It’s Not All Beer and Skittles

Our friends on “Savannah” riding out one of the many squalls we get here

It’s a quaint throwback phrase from my Pommie origins, but it came to mind after a few recent incidents gave us a timely reminder that life in paradise is not always idyllic. Yes, the diving is superb, the scenery and the anchorages are by and large sensational, but living on a boat in remote areas comes with its own challenges. So, for those of you who think that the cruising life must be constantly blissful, here’s our version of a reality check…

On our most recent reprovisioning trip to Sorong, we decide to top up the water tanks as I have a stack of laundry to do (still trying to wash all those mouldy clothes in the wardrobes).  Normally we use our watermaker for our fresh water supply, but we were reliably informed we could get potable water delivered to the boat, so we go ahead and add several hundred litres to the tanks.  Lo and behold, a few days later I come down with a nasty case of gastro, and within a few more days Bruce also succumbs.  It’s a good job we have four heads (toilets) on the boat! We have to resort to boiling our drinking water but it’s a constant battle to keep up enough supply of boiled, and then cooled, water in this heat.  

Once we leave Sorong, we head to Penemu, one of our favourite dive locations in Raja Ampat. We’re here with our cruising buddies from “Jams” and “Aguabago”, and as before, we need to tie up to the rock walls as the anchorage is too deep.  When we were back in Sydney, we specifically bought two wire and plastic-coated strops to use in these situations – we’ve found one, but despite turning the boat upside down the other one is MIA. Never mind, there’s an existing loop of heavy rope already there on the rock wall, we’ll use that for our stern tie-up, and use our own strop for the bow line. 

Our bow line to the rocks
And 50 metres of stern line

 We settle in for the night, but now, in addition to the gastro, Bruce is becoming feverish and sweaty. My immediate thought is that he’s got malaria again. But wait…what if it’s Covid??  I spend most of the night tossing and turning, worrying, and then eventually get up when I know sleep is not going to come.  It’s now 3am and the wind has picked up ahead of a rain squall (a frequent occurrence at night here).  I go out to check the lines and discover the rear line is completely slack – the rope loop on the rock wall has obviously given way, and we’re now only tied by the bow and lying parallel to the rock wall.  Shit, shit, shit! Much as I don’t want to disturb him in the state he’s in I have no option -“Bruce, quick, you need to get up”.  He valiantly launches the dinghy in the by-now pouring rain while I try and steer the boat around into position and he tries to retie the stern line to another anchoring point. Murray, bless him, comes out in his dinghy to help.  Eventually we get it sorted and fall back into bed.  Oh, that’s right it’s Valentine’s Day… Happy Valentine’s darling!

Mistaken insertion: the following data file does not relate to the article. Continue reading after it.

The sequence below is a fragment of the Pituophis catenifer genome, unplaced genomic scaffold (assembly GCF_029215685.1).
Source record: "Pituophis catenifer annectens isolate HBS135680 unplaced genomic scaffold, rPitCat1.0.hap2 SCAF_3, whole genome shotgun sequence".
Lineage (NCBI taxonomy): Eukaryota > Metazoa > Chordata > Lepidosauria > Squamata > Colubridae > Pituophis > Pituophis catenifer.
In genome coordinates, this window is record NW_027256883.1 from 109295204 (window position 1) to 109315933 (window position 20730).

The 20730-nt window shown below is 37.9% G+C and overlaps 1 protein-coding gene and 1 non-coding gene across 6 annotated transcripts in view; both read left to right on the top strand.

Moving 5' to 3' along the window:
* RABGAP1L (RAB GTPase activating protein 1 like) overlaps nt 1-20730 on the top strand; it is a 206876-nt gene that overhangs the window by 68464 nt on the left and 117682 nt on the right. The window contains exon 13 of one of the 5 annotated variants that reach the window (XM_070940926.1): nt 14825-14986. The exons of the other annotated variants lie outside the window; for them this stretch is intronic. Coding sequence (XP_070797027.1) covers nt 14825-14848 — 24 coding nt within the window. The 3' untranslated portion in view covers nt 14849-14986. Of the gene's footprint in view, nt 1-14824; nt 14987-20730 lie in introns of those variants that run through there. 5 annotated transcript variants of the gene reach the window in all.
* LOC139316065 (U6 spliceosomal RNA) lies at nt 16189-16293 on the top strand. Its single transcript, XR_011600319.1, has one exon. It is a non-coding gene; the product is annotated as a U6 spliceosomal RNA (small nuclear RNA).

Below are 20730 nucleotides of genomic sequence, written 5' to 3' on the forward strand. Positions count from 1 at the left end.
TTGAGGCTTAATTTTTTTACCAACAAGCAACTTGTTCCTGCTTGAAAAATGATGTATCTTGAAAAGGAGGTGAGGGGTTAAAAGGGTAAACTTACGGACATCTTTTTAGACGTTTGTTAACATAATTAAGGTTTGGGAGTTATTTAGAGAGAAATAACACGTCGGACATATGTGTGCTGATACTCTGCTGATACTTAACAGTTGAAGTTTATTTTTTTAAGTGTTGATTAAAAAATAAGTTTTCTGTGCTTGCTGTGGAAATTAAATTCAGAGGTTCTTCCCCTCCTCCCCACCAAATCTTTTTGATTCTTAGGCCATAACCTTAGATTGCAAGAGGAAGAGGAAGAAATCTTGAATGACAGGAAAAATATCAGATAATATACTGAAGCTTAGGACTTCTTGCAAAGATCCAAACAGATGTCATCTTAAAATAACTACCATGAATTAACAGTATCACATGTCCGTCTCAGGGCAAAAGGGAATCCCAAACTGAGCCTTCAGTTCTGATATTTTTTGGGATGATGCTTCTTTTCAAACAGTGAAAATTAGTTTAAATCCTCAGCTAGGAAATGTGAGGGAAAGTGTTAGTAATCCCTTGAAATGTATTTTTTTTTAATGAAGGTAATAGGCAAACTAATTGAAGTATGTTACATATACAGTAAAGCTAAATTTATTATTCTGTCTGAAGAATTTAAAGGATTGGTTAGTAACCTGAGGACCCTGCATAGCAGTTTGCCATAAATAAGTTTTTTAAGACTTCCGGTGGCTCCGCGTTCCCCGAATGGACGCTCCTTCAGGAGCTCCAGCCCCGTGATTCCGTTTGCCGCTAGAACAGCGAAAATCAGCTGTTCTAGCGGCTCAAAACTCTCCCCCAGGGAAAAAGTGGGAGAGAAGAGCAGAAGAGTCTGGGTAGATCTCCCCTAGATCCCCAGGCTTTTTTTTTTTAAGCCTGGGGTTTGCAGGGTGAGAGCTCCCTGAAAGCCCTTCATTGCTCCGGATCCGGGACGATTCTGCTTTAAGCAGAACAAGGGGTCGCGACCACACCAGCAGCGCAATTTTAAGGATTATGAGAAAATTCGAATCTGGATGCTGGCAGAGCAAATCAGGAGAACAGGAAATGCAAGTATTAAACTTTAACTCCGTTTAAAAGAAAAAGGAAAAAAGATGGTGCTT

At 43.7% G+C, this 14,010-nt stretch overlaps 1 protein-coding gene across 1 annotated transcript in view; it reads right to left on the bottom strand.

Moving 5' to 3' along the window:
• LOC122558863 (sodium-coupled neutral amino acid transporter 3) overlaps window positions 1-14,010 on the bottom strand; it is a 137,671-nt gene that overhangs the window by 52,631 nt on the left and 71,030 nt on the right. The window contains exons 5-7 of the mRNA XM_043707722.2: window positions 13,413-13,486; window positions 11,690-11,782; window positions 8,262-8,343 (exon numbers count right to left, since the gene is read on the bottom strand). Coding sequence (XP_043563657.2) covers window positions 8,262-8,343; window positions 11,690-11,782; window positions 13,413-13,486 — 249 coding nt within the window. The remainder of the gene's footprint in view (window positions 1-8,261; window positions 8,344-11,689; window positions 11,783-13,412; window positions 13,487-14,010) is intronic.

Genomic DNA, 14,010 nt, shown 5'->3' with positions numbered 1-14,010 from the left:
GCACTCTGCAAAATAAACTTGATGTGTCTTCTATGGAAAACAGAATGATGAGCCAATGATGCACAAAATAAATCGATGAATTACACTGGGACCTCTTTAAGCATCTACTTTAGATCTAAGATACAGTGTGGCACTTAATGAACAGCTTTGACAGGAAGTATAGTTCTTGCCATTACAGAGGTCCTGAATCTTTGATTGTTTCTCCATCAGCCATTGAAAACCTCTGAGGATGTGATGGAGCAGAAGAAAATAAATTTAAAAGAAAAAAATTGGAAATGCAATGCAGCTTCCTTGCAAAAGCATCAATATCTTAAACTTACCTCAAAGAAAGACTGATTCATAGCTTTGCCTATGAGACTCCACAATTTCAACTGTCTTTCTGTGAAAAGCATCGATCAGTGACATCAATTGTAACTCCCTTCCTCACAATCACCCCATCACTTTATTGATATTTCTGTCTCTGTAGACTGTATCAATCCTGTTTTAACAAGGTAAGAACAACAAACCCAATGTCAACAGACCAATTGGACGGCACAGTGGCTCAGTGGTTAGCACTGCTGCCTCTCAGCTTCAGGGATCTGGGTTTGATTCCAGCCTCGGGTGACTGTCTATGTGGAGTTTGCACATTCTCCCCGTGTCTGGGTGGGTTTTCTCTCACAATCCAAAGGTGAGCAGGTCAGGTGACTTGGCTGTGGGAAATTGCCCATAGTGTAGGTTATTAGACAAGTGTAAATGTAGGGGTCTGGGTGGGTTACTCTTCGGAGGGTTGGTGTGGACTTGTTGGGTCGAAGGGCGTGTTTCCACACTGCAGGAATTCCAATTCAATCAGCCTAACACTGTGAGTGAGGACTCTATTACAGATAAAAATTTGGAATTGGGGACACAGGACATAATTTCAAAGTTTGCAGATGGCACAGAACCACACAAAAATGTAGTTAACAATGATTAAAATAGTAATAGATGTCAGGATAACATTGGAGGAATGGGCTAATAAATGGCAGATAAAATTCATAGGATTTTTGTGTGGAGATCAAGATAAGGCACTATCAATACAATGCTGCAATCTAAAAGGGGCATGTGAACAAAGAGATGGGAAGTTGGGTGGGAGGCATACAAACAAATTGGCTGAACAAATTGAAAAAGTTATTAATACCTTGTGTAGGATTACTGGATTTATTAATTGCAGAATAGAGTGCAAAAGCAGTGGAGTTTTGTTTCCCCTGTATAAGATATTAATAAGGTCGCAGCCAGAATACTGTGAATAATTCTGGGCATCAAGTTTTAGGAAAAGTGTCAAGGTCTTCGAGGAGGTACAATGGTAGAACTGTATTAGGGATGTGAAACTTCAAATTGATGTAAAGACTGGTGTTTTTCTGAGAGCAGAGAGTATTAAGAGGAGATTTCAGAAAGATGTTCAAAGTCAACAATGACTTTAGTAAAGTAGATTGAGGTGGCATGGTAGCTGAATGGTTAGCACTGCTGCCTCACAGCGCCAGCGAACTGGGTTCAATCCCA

Thankfully, Bruce’s health improves and we both recover from our gastro.

Our next challenge is the dinghy. When we got back to the boat in December we noticed a slow leak from the bow valve, probably caused by overinflation in the hot sun while we were away.  It became worse, and then within the space of a few days, both the other valves in each side tube started leaking too.  What the..?  There’s no dinghy repair service or spare parts available here, so Youtube is our go-to.  We learn that leaking valves can often be fixed by unscrewing them, cleaning them and re-installing them.  The only catch is that this is usually done in a workshop, with the tubes fully deflated.  Not an option for us. In typical Bruce gung-ho fashion, he decides to tackle the problem, deflates the port side tube, unscrews the valve and… discovers that the backing plate of the valve is not attached to the interior of the tube, so it falls into the bottom of the tube.  So now we have a valve-sized hole in the dinghy and the solution is somewhere in the depths of the tube.  At this point I confess my sense of humour deserts me, and I end up having a complete meltdown – without an operational dinghy we can’t go anywhere. To his credit, Bruce manages to locate the backing plate with a bit of bent wire and we’re in business again.  I recover my composure and help him tackle the other two valves, this time with me firmly hanging on to the backing plate. The fix works on one valve, but not the other two, so we now have to add pumping the dinghy to our daily routine.

And then the engine starter battery gives up the ghost.  We buy a new one in Sorong, although we can’t find exactly the right one.  Bruce installs the replacement battery, but the port motor still won’t start.  We then go through an extensive, exhaustive, trouble-shooting procedure to determine if it’s the wrong battery, the starter motor, the relay, or some other issue.  Finally, we identify the relay as the culprit and hey presto we’re in business again.

All these types of issues would be relatively minor, although costly, if you had access to repair shops, technicians, and parts.  But as cruisers, resourcefulness is an essential quality, along with problem-solving, and a good sense of humour. Mine has been tested lately, but hopefully we’ll be back to blissful paradise by the next blog….

2 Replies to “It’s Not All Beer and Skittles”

  1. Ok… we will stick to the Hamble and Cowes! You are indeed courageous and I hope both feel a lot better now! Lots love G xx

    1. Haha – thanks Gerry! I’m sure Hamble and Cowes have their challenges too. Yes, all better now and continuing the adventures. love to you all xx

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